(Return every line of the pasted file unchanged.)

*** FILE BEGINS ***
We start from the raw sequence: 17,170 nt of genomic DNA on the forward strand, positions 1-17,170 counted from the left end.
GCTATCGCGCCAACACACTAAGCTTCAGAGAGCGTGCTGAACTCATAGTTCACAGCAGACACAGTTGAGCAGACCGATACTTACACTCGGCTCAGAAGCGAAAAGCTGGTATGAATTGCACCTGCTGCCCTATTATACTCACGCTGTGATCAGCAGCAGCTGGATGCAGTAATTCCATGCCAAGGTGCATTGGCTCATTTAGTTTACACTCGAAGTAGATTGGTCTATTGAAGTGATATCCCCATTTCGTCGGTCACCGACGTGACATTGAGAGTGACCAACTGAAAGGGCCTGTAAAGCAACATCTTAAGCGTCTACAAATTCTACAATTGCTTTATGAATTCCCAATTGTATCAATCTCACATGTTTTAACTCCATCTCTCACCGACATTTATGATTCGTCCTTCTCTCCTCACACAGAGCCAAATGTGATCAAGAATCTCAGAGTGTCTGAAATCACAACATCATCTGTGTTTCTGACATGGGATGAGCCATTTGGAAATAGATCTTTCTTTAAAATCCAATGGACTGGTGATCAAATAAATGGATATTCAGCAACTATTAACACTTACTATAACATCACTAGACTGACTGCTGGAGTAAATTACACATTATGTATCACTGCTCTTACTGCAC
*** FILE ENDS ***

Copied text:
We start from the raw sequence: 17,170 nt of genomic DNA on the forward strand, positions 1-17,170 counted from the left end.
GCTATCGCGCCAACACACTAAGCTTCAGAGAGCGTGCTGAACTCATAGTTCACAGCAGACACAGTTGAGCAGACCGATACTTACACTCGGCTCAGAAGCGAAAAGCTGGTATGAATTGCACCTGCTGCCCTATTATACTCACGCTGTGATCAGCAGCAGCTGGATGCAGTAATTCCATGCCAAGGTGCATTGGCTCATTTAGTTTACACTCGAAGTAGATTGGTCTATTGAAGTGATATCCCCATTTCGTCGGTCACCGACGTGACATTGAGAGTGACCAACTGAAAGGGCCTGTAAAGCAACATCTTAAGCGTCTACAAATTCTACAATTGCTTTATGAATTCCCAATTGTATCAATCTCACATGTTTTAACTCCATCTCTCACCGACATTTATGATTCGTCCTTCTCTCCTCACACAGAGCCAAATGTGATCAAGAATCTCAGAGTGTCTGAAATCACAACATCATCTGTGTTTCTGACATGGGATGAGCCATTTGGAAATAGATCTTTCTTTAAAATCCAATGGACTGGTGATCAAATAAATGGATATTCAGCAACTATTAACACTTACTATAACATCACTAGACTGACTGCTGGAGTAAATTACACATTATGTATCACTGCTCTTACTGCAC